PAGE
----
The calendar year 2015 is poised to be the best year in terms of net inflows from domestic institutional investors (DIIs), as domestic institutions continue to invest into the equity markets at a time when foreign portfolio investors (FPIs) are offloading their exposure significantly.
The Indian markets have witnessed net inflows worth R64,744.74 crore from DIIs during the year even as the Sensex declined 7.6%. This is the best performance since 2008 when DIIs bought equities worth R71,683.85 crore.
This is also for the first time in the last four years that DIIs have been net buyers in the equity markets. DIIs had net sold equities worth R30,320.69 crore, R73,464.03 crore and R56,893.88 crore during the last three years, Bloomberg data showed.
“The traction in DII investments is due to return of retail investors into equity markets through the mutual fund route. Domestic mutual funds have witnessed more inflows in the last 18 months compared to 10 years before that,” said Nilesh Shah, MD at Kotak Mutual Funds. He added that the quality of these funds would be good as they come to market with long-term perspective.
Total inflows into equity schemes of mutual funds during CY15 was R86,959 crore, AMFI data showed.
Despite volatility in the stock markets, equity funds received inflows worth R6,379 crore during November, data showed.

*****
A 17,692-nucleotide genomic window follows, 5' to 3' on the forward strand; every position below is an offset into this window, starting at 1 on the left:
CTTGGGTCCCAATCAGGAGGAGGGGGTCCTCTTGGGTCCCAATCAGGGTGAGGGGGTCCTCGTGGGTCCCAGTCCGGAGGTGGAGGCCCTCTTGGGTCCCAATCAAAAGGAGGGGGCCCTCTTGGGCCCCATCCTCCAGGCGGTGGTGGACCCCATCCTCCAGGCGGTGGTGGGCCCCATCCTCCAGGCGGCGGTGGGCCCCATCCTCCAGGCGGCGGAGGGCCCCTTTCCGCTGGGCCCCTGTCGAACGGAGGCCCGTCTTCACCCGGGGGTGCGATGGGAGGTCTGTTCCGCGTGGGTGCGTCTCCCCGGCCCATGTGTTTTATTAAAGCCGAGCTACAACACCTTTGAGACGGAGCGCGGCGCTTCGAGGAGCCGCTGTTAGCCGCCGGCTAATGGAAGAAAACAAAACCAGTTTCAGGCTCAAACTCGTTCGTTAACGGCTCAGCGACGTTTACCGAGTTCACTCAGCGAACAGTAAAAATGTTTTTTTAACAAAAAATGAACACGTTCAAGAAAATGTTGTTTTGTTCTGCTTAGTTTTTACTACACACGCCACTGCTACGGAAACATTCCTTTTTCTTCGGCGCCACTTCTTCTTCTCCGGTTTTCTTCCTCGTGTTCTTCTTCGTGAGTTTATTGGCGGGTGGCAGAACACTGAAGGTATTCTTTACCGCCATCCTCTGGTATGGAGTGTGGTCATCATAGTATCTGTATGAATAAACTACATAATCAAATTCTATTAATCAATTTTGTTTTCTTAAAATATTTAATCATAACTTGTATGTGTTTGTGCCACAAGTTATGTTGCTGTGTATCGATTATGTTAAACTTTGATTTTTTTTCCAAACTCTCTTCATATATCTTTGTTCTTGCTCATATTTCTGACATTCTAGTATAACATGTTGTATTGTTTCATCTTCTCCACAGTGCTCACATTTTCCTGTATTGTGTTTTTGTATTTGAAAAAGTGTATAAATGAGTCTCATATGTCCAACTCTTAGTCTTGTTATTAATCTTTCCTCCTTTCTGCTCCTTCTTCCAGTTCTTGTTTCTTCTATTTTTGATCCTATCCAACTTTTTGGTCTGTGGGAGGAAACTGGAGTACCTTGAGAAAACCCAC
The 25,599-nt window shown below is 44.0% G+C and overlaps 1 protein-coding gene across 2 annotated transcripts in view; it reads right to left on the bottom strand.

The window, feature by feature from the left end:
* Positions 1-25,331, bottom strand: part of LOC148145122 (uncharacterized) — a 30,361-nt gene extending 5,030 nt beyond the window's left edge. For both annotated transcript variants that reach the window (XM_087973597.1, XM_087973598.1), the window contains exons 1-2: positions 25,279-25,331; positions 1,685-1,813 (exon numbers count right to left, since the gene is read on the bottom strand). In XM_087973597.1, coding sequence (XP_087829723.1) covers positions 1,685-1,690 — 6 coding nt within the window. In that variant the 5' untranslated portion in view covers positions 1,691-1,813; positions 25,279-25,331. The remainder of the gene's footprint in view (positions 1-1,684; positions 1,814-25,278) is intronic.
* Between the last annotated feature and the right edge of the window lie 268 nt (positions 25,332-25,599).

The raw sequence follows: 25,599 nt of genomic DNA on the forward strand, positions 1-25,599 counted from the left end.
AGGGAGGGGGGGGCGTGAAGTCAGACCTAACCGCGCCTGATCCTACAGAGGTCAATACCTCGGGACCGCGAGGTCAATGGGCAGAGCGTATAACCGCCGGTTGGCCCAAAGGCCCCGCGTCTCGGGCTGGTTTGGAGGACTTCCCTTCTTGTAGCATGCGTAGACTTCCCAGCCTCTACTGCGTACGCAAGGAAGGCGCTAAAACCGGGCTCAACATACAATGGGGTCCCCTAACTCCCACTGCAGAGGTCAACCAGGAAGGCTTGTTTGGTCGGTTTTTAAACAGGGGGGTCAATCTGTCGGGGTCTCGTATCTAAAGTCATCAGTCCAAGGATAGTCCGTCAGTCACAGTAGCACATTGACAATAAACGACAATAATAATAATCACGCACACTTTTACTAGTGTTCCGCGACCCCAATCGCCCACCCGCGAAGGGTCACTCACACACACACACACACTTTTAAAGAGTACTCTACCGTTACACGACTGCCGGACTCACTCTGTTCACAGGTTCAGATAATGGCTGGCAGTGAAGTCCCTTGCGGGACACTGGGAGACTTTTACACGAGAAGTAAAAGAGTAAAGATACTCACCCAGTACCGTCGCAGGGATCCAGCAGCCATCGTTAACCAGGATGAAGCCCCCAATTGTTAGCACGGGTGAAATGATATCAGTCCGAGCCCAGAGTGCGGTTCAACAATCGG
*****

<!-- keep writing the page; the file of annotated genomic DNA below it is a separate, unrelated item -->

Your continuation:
Increasing investments by insurance companies into equity markets is also an important reason for surge in DII buying, market participants said. The data from the Life Insurance Council shows that the industry received over R66,997.80 crore as new business premium during April-October 2015. According to senior officials from state-run Life Insurance Corporation of India (LIC), insurers have invested approximately R40,000 crore in the equity markets so far in the current financial year.
DII buying comes as a relief for the Indian markets which witnessed sharp selling by foreign portfolio investors (FPIs) since June. Selling started in May when global investors started pulling out money from emerging markets (EMs) because of concerns over China’s economy.
The year-to-date FPI inflows stand at $2.6 billion, including the provisional numbers of Thursday. Annual FPI inflows in 2015 were the worst since 2011. FPIs have sold nearly $1 billion worth of equities since the beginning of December, anticipating a hike in interest rate by the US Fed, which is scheduled to meet next week.